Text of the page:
Public opinion polls consistently report that Americans aren’t happy with these developments — they don’t like partisanship or gridlock — and that their views on issues are closer to the center than to the extreme positions in either party. And it’s not just the voters. Politicians themselves are frustrated at not being able to get things done; they chafe at their loss of independence and public respect; they loathe the endless fundraising needed to wage unending partisan warfare.

So if voters and politicians don’t like it, why does this polarization persist? In a democracy, like in any open market, having everyone pursue their own self-interest is supposed to generate the best outcome for society. What is causing this political market failure?

In the vision of politics that many of us carry around in our heads, it is the “median voter,” at the center of the ideological spectrum, who ultimately is supposed to determine the long-term course of government policy. In this model, the best way — the only way — for a party to increase its political market share is to moderate its views to attract such independent swing voters. When either party has tried a different strategy (Barry Goldwater in ’64, say, or George McGovern in ’72), it has failed.

But something fundamental seems to have changed in the political marketplace. The winning strategy is no longer to be more moderate than your opponent, to offer a bigger tent. Instead, it is to be more zealous and committed to your party’s ideology.

This transformation has its roots in what has become the dominant reality of American politics: the arms race in campaign finance. Candidates and parties now raise and spend enormous sums, well beyond what would reasonably be needed to provide for a well-informed electorate and well beyond what is raised and spent in other advanced democracies.

These days, the average Senate candidate raises and spends $9 million to win election, which works out to slightly more than $4,000 for each day of a six-year term. For the average House candidate, it’s $1.4 million, or just under $2,000 per day in office (including Saturdays, Sundays and holidays). These sums are several times what they were 25 years ago.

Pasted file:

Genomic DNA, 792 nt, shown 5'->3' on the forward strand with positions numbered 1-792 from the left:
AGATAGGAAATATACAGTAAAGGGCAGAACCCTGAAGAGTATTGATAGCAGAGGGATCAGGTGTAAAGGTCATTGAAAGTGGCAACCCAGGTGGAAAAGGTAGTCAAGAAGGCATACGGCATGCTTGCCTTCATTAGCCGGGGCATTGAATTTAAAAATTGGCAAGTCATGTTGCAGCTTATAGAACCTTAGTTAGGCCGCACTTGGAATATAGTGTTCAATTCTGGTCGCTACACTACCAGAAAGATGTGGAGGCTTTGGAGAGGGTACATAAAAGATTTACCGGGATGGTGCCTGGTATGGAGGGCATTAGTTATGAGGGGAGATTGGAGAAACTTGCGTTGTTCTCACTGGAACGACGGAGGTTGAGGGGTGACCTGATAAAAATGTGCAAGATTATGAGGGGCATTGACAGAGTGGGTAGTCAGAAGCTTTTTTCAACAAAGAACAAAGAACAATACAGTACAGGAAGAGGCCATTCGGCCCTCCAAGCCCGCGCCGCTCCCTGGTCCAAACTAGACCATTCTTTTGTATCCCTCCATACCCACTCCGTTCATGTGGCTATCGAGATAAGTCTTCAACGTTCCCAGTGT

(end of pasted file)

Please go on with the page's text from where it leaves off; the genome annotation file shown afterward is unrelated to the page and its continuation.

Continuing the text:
Given this dramatic increase in campaign spending by those with the most intimate knowledge of campaigns, and with the most at stake in the outcomes, it’s probably safe to conclude that this spending must work — that it can determine the outcome of close contests. In fact, it appears to work so well that it has now been embraced by a growing legion of “independent” entities with their own fundraising and campaign spending.

And how is the money spent? Anyone with a telephone, TV set or Internet connection has surely noticed that it is mainly used to produce an ever-increasing volume of negative, distorting and ideologically tinged advertising about opposing candidates and parties.

Contrary to what many believe, the central effect of such negative advertising isn’t to move voters from supporting another candidate to backing yours, as Mitt Romney and his allies have discovered during this primary season. The main effect is not even to move undecided voters into your column. No, the real effect of negative advertising is to energize and solidify support among your ideological base while turning everyone else off to the other candidate, the campaign and the entire electoral process. Negative advertising isn’t about changing minds; it’s about altering the composition of the voter pool on Election Day by turning moderate voters into non-voters.

This is particularly true in low-turnout elections such as primaries and midterm contests. But it is even true these days in high-turnout elections.